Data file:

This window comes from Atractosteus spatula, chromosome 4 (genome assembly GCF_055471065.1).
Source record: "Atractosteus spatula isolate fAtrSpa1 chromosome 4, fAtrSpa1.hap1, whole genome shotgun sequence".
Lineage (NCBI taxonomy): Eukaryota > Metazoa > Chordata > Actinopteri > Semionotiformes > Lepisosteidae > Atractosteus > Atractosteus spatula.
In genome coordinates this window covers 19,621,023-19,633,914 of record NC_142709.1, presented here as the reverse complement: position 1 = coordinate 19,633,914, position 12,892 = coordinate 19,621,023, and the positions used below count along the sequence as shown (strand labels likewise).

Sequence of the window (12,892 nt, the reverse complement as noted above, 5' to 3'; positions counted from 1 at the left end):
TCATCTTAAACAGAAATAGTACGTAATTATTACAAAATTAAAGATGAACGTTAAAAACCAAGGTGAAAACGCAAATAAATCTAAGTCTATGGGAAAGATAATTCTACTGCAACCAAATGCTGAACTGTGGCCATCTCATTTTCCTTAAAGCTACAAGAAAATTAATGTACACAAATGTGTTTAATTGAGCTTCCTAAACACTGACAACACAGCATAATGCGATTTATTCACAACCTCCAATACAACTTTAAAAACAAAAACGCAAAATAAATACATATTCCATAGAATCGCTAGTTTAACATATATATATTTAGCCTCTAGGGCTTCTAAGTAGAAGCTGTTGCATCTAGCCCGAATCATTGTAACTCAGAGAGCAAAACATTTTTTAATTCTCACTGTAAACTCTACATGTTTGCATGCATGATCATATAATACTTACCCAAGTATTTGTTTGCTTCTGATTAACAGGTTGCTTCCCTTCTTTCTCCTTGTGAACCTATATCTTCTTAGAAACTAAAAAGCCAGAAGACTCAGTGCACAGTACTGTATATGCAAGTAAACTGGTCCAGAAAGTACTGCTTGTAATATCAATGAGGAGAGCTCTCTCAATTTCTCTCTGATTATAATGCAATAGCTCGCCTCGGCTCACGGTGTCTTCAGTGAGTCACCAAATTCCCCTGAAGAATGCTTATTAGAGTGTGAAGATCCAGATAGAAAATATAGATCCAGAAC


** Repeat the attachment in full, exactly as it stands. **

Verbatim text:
This window comes from Atractosteus spatula, chromosome 4 (genome assembly GCF_055471065.1).
Source record: "Atractosteus spatula isolate fAtrSpa1 chromosome 4, fAtrSpa1.hap1, whole genome shotgun sequence".
Lineage (NCBI taxonomy): Eukaryota > Metazoa > Chordata > Actinopteri > Semionotiformes > Lepisosteidae > Atractosteus > Atractosteus spatula.
In genome coordinates this window covers 19,621,023-19,633,914 of record NC_142709.1, presented here as the reverse complement: position 1 = coordinate 19,633,914, position 12,892 = coordinate 19,621,023, and the positions used below count along the sequence as shown (strand labels likewise).

Sequence of the window (12,892 nt, the reverse complement as noted above, 5' to 3'; positions counted from 1 at the left end):
TCATCTTAAACAGAAATAGTACGTAATTATTACAAAATTAAAGATGAACGTTAAAAACCAAGGTGAAAACGCAAATAAATCTAAGTCTATGGGAAAGATAATTCTACTGCAACCAAATGCTGAACTGTGGCCATCTCATTTTCCTTAAAGCTACAAGAAAATTAATGTACACAAATGTGTTTAATTGAGCTTCCTAAACACTGACAACACAGCATAATGCGATTTATTCACAACCTCCAATACAACTTTAAAAACAAAAACGCAAAATAAATACATATTCCATAGAATCGCTAGTTTAACATATATATATTTAGCCTCTAGGGCTTCTAAGTAGAAGCTGTTGCATCTAGCCCGAATCATTGTAACTCAGAGAGCAAAACATTTTTTAATTCTCACTGTAAACTCTACATGTTTGCATGCATGATCATATAATACTTACCCAAGTATTTGTTTGCTTCTGATTAACAGGTTGCTTCCCTTCTTTCTCCTTGTGAACCTATATCTTCTTAGAAACTAAAAAGCCAGAAGACTCAGTGCACAGTACTGTATATGCAAGTAAACTGGTCCAGAAAGTACTGCTTGTAATATCAATGAGGAGAGCTCTCTCAATTTCTCTCTGATTATAATGCAATAGCTCGCCTCGGCTCACGGTGTCTTCAGTGAGTCACCAAATTCCCCTGAAGAATGCTTATTAGAGTGTGAAGATCCAGATAGAAAATATAGATCCAGAAC